The yellow Tern Verge bicycle first caught my attention, then his craggy grin. He was tall, wild looking, with a woolly jaw. The bike was a $2000 beauty, yellow and black, like a meadowlark. He wouldn’t let me take a picture, saying I could get one on the Internet. He suggested I buy a Tern Verge for myself, dismissing my assertion that I have a bicycle. This one folds up, he blithely pointed out, and it has a 30-speed drivetrain.
“It’s fast,” he said. “I can get to La Quinta in an hour and a half—faster than the bus.”
Then he started about putting rockets on it, yes, here on either side of the seat post, and making his own hydrogen fuel, flying away, and landing on the flat roof of the house, which is covered with solar panels. Houses will soon be clad with solar skin, you know.
“We have all this technology now, but the big oil companies don’t want us to use it.”
He followed me into Von’s, pushing the bike along, and when he waved his right arm in making a point about 3-D printers, which allow you to make this very bicycle in your own home, the automatic doors reopened behind him. We advanced further into the store. Too far, actually. He had now transitioned to stem cell therapy. We don’t need doctors any longer. We can do it all ourselves: teeth, hair, hydrogen assist for people with wonky limbs. The VA is sending you out on your own. Obamacare? Useless.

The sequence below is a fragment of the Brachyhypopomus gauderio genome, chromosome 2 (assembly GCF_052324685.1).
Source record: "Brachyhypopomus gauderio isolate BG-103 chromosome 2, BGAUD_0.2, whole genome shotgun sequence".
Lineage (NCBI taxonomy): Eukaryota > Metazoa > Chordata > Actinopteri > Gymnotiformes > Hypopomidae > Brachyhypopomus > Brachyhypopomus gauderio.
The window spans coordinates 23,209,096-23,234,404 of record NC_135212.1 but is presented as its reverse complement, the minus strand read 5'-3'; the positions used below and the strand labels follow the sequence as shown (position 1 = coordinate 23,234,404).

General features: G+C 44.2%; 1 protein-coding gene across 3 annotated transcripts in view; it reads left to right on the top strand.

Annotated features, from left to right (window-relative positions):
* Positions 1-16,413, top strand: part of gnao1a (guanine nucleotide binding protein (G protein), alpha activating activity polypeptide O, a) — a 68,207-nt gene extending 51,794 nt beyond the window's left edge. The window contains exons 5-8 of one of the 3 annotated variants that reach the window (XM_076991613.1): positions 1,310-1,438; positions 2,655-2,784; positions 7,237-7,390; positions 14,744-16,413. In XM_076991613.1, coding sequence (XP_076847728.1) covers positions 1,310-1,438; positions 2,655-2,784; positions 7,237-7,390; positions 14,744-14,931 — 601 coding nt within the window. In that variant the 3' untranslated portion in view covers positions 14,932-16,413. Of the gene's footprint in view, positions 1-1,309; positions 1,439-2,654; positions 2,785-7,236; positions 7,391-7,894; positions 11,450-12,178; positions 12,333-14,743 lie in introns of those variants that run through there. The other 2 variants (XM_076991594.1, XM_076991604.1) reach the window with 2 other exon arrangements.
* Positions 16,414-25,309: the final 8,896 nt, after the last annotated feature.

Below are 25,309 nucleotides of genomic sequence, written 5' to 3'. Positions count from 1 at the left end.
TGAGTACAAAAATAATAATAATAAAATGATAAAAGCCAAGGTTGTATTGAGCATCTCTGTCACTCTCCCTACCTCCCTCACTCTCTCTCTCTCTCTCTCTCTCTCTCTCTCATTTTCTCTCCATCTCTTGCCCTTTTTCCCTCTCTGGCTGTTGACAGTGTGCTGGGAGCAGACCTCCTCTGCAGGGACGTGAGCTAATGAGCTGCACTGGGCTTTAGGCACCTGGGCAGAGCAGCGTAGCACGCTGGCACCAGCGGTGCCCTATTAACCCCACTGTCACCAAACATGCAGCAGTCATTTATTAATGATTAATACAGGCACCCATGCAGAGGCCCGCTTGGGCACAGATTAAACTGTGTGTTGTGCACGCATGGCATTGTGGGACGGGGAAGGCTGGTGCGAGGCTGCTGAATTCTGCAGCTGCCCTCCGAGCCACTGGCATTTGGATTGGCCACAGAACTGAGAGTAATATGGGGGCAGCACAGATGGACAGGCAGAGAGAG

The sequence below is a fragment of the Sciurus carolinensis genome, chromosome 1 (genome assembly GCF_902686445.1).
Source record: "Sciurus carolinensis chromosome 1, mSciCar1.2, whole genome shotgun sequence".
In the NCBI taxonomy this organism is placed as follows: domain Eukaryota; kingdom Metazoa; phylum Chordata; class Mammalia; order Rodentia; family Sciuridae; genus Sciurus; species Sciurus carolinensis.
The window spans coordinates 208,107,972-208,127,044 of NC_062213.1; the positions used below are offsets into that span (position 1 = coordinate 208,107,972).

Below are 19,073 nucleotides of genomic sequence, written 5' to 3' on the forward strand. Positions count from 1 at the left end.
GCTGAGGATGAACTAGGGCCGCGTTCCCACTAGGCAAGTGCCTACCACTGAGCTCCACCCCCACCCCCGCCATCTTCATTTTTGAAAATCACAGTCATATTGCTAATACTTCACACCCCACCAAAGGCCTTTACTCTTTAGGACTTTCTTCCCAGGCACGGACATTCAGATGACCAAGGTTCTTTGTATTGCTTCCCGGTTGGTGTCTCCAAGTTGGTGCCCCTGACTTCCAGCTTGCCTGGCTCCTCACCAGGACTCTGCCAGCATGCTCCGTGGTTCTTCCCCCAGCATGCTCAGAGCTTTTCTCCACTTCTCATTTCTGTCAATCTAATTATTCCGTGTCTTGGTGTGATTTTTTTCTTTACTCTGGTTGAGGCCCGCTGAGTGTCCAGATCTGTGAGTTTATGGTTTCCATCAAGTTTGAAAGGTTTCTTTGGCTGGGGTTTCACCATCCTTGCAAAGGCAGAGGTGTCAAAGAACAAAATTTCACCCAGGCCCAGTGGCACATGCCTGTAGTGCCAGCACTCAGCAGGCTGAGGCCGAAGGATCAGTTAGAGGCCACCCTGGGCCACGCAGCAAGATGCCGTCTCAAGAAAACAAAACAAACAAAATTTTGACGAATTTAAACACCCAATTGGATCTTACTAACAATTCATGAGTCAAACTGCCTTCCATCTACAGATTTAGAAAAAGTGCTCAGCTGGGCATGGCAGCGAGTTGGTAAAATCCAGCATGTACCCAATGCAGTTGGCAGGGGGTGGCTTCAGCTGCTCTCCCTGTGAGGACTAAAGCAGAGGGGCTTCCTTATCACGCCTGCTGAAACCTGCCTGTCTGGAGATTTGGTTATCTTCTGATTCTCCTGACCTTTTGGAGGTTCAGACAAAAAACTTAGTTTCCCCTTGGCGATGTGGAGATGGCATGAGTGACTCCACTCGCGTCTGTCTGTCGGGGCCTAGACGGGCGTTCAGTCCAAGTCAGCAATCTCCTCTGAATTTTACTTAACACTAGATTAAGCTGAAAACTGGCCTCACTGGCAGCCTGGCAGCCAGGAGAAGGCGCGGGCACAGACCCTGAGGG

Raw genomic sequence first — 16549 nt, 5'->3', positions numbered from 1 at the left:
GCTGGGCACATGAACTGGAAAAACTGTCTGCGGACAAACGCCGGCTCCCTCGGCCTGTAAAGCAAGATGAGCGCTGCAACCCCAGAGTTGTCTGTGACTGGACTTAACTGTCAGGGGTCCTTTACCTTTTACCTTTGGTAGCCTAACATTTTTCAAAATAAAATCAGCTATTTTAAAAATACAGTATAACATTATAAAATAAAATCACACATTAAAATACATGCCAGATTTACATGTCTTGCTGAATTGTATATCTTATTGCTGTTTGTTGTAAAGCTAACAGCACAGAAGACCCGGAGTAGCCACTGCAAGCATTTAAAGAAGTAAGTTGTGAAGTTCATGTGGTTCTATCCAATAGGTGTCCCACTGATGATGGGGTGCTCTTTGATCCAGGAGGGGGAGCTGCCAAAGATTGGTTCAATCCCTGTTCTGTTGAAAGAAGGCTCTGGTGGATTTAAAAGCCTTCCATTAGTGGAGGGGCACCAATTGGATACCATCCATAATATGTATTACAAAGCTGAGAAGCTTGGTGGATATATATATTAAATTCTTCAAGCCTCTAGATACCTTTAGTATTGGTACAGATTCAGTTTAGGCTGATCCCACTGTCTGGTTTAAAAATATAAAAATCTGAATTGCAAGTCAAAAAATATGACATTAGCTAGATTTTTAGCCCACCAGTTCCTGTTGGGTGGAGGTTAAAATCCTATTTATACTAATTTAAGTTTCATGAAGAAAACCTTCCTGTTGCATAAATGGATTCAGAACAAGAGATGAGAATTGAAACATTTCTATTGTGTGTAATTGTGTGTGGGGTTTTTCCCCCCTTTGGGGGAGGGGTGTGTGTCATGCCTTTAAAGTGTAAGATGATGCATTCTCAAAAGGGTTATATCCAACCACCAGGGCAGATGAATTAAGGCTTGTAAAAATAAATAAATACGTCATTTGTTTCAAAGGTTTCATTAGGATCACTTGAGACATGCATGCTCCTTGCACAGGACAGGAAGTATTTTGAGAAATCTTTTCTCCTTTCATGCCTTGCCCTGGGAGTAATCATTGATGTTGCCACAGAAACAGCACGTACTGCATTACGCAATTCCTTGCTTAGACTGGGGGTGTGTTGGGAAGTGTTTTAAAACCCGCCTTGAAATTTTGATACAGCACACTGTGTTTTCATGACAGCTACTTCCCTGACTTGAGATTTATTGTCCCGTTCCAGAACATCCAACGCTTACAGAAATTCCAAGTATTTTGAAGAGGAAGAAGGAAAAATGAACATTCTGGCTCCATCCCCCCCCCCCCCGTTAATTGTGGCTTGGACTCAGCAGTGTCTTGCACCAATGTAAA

I made a getaway, later thinking I should’ve asked his opinion of orgone therapy. celiac disease, electric cars. And whether someday his picture will be taken without his knowledge.
When I checked out, the cashier said he’s a regular, and she laughed when I rolled my eyes. He was standing at the end of Aisle Two, having accosted today’s lucky shopper.
At the aisle five checkstand, I placed two cans of Foster’s beer on the belt and stood there daydreaming as the guy ahead, a combo Munchkin-troll, completed his transaction.
“Izzatgudbr?” he said to me.
“What was that?”
I still hadn’t understood, so he extended his left hand and hoisted one of the blue, gold, and red cans. “Izzatgudbr?” he repeated, no more plainly but with an increase of vehemence.
The gesture helped to clarify.
“Yes, very good.” Trying to be useful, I added that I buy it regularly.
This was the type of sparky situation you might end up hearing about in the news: Troll Arrested After Grocery Store Rumble Grievously Gores Goading Goofball. Despite my desire to please with a dandy answer, I was mildly offended at his grabbing the beer; he was more than mildly offended at not being understood. Additionally, for me, a modicum of shame attends the public purchase of alcohol. Please, no evaluation or questions. I averted my eyes.
The troll turned to the cashier, a big, hefty fellow with a ruddy, sympathetic face.
“I was speaking English,” the troll said.
The cashier wanted to stay out of this one.
“Sorry,” I said. “I didn’t understand.”
The troll fumed some more until change was dispensed, and then left abruptly.
Now I stepped before the cashier. “Next time someone asks about my beer, I’m going to say he should spend two dollars to find out for himself.”
He replied, “Or just, ‘Piss off!'”